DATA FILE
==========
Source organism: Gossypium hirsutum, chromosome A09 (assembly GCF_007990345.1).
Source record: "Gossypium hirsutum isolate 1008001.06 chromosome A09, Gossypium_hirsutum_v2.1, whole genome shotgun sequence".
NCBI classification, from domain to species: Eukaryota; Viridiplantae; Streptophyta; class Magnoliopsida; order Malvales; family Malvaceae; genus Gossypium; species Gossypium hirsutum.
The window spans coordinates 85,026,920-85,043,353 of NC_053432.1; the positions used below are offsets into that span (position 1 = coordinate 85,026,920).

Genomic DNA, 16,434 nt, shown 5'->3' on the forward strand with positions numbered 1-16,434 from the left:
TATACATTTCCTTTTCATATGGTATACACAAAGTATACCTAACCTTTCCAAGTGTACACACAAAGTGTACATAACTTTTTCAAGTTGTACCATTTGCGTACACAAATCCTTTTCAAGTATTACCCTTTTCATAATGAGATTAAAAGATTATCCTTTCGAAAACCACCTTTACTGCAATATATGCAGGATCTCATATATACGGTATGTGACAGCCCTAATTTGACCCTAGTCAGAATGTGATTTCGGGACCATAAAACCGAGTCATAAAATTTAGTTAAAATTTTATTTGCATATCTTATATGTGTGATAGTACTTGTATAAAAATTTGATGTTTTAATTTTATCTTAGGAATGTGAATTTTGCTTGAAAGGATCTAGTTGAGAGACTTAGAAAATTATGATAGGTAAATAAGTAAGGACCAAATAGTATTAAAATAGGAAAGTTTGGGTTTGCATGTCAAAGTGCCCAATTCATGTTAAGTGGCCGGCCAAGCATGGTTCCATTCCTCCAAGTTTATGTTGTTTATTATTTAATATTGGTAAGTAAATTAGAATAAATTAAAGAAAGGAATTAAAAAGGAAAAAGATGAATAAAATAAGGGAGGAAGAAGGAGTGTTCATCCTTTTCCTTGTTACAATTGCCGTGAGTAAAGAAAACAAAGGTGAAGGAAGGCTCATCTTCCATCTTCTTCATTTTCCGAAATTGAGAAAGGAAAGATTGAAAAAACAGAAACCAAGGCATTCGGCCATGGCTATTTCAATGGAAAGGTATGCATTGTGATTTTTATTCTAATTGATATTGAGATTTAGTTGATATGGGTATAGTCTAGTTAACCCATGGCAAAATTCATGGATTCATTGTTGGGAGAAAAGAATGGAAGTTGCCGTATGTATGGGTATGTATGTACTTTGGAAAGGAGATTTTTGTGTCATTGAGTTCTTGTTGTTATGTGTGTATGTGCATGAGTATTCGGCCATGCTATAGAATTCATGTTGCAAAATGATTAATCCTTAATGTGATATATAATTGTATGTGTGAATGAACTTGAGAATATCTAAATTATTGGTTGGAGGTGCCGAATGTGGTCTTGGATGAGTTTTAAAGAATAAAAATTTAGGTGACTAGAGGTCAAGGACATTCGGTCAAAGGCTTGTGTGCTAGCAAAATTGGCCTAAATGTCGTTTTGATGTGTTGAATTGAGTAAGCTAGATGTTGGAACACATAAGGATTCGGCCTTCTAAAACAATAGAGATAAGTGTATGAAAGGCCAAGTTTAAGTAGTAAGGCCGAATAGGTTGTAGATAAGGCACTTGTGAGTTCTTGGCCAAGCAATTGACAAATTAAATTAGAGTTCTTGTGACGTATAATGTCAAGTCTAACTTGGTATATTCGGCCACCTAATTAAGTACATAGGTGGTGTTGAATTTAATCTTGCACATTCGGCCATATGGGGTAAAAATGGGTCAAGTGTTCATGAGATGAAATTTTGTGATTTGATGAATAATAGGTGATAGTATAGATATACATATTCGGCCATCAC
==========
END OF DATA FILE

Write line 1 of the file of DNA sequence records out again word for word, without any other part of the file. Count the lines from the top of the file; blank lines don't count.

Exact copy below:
Source organism: Gossypium hirsutum, chromosome A09 (assembly GCF_007990345.1).